Monday, April 20, 2009

Wait for my Cue, Please

I have been playing pool for 20 years. The last 13 years (the number of years I have taken the game serious) has taught me one valuable lesson that most of my friends know - I learned this through much, tough-love experiences. I bet you have a similar "rule," too.

If I lose a match, I do not want to talk about it until I am ready. This means, until I bring it up, it means I don't want to hear people's comments or questions or evaluations or suggestions. I have lost many matches and right afterwords someone will say, "why'd you shoot the 8ball like that?" after I just lost hill-hill. I honestly cannot take anything anyone says constructively after a tough loss. Especially if it's a tough lose.

It's just best to not talk about the match until I bring it up to you. If people are watching my match and I lose but played well, they may still want to say something like, "good tournament" and all I can think of is the two 7s I missed. I simply haven't had enough time yet to absorb that I really did finish well in the tournament.

I don't know how to explain it well, but I have too many emotions going through my body to hear properly any words coming at me. I even realize most people say things that are not rude, maybe even want to be helpful, or just want to know what I was thinking when I chose to hit a ball a certain way. However, I am too upset to talk about it.

If 30 minutes go by, I may finally say, "Hey Shayla, did you see that one 5 ball I missed?" Or I might finally say to Amanda, "I played okay I think."

Sometimes I only need 5 minutes, sometimes I need an hour. It depends on the match.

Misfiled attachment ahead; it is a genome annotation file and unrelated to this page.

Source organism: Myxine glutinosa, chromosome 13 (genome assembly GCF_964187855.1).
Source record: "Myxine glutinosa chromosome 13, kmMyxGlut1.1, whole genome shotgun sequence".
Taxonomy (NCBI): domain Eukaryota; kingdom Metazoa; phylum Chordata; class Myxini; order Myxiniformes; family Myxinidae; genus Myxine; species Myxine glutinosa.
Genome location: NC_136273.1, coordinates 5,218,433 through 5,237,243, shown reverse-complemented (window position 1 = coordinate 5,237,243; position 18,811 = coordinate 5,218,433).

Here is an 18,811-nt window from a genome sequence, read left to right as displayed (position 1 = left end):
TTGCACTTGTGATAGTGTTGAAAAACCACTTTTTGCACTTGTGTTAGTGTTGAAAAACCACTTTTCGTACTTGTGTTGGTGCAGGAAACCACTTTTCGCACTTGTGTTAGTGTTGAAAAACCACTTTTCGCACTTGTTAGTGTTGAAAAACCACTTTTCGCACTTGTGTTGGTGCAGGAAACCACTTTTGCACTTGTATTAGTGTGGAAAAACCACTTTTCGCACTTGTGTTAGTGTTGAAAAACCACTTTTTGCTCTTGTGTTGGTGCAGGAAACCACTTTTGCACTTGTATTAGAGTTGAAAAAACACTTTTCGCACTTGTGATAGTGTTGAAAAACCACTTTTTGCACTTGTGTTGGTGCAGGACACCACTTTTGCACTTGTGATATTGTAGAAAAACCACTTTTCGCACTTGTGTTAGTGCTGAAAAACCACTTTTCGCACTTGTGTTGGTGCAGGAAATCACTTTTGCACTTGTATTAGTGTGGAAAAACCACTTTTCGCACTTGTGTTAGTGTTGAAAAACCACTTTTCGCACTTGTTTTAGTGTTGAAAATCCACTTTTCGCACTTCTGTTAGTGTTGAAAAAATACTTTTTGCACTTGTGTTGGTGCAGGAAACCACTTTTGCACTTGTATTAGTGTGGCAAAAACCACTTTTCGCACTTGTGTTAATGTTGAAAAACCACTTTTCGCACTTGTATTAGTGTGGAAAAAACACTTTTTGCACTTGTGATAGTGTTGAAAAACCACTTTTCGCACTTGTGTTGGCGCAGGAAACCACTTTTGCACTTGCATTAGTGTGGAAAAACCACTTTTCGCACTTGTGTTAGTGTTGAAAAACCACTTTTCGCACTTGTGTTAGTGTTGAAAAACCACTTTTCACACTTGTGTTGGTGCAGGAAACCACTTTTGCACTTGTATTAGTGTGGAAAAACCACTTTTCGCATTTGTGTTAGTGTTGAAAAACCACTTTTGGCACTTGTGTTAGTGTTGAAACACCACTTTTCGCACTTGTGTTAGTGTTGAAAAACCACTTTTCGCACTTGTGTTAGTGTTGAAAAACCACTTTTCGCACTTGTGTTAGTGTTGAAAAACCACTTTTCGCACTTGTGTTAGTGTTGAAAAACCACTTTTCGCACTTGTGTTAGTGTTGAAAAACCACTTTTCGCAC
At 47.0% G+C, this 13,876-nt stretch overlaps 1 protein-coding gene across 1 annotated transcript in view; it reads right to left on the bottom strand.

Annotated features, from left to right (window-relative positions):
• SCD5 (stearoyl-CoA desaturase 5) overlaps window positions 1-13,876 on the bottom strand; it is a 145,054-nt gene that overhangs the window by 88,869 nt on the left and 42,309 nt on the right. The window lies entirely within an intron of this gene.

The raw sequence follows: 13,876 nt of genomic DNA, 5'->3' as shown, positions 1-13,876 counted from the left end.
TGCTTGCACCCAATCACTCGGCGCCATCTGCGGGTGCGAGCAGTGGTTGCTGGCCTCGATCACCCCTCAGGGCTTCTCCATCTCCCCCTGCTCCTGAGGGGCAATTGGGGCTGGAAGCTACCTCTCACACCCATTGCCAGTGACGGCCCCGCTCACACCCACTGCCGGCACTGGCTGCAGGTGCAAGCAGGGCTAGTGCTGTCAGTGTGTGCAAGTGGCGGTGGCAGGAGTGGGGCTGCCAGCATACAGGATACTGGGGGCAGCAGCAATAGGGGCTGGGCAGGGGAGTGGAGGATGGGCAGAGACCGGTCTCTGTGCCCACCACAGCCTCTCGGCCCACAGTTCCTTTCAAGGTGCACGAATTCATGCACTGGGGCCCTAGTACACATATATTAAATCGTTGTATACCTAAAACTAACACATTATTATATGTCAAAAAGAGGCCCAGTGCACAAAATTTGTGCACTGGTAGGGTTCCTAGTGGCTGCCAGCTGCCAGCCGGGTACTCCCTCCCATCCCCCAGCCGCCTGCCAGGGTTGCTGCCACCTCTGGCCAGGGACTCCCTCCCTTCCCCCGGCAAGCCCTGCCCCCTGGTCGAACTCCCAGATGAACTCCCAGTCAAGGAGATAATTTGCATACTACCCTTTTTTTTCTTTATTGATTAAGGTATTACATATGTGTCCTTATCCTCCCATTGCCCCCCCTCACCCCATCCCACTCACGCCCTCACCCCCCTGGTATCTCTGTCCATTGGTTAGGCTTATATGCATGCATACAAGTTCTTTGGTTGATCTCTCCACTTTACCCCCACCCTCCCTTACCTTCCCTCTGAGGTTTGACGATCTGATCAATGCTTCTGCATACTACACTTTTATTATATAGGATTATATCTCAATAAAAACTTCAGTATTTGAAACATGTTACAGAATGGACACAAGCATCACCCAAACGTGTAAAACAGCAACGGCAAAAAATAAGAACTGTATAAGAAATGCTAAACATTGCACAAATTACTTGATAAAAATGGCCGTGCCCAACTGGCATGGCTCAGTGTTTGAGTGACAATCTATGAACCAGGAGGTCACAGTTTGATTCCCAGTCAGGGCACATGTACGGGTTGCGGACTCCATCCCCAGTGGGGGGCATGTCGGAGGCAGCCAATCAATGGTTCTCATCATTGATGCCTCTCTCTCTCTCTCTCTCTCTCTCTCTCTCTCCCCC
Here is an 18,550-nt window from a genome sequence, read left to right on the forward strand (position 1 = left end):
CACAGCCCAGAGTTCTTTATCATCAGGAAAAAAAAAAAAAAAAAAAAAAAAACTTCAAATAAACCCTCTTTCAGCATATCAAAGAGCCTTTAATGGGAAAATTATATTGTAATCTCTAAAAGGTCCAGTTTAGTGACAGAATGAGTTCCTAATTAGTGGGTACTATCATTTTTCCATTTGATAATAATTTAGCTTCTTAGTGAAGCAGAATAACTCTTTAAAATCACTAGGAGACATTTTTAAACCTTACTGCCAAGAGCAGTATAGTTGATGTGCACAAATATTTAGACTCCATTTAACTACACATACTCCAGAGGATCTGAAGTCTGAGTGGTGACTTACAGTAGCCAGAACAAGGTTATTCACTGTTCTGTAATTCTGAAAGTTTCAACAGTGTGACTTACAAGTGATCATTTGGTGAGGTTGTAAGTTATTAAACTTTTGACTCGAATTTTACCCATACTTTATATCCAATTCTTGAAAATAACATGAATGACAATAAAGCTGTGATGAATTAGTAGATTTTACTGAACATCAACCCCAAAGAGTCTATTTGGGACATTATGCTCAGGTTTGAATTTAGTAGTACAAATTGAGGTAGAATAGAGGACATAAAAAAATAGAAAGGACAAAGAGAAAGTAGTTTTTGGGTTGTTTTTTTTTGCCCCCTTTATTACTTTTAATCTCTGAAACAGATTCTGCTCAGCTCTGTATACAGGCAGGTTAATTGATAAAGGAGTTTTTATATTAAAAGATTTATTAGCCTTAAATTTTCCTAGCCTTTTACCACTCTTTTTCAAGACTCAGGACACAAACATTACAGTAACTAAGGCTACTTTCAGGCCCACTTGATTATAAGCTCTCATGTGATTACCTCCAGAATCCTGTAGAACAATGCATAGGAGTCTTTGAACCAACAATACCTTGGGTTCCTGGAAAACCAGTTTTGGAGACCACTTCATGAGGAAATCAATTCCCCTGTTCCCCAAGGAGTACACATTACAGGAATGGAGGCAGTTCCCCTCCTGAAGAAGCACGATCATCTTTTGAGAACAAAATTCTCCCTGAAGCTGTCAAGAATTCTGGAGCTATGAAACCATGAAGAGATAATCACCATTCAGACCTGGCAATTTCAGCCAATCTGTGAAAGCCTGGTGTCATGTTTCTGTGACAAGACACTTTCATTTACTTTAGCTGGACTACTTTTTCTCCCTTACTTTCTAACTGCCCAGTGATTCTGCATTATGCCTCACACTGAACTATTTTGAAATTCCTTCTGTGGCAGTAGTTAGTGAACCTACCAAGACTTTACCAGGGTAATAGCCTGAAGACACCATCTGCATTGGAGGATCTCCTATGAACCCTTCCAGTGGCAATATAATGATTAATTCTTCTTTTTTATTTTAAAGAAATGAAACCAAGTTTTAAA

So, just wait for my cue - give me some time - eventually I will want to talk about my match and am ready to take advice then and will want to talk about shots and choices. I do love learning, but I admit I need to be in the right frame of mind for it to be beneficial.

P.S. I return this philosophy to all pool players and friends. I don't talk about their match or say anything to them about their loss until they bring it up. Instead, I let them gather their emotions for as long as they may need. If I do talk to them, I will talk about anything else but their match - which sometimes helps distract the pain of the loss.

1 comment:

R Riley said...

I try not to ask someone why they did something that cost them the match... It irritates me too... especially when you cannot see the angles from where you are sitting often times... I will tell them positive things though... I will say however that I know from experience that even positive things sometimes aren't heard because you are still upset.. I think we all sometimes say things too soon.. we might ask how a ball was sitting or if you could shoot it in a particular pocket.. but I try to only do that with people I know don't get upset.. maybe Dalton.. hehe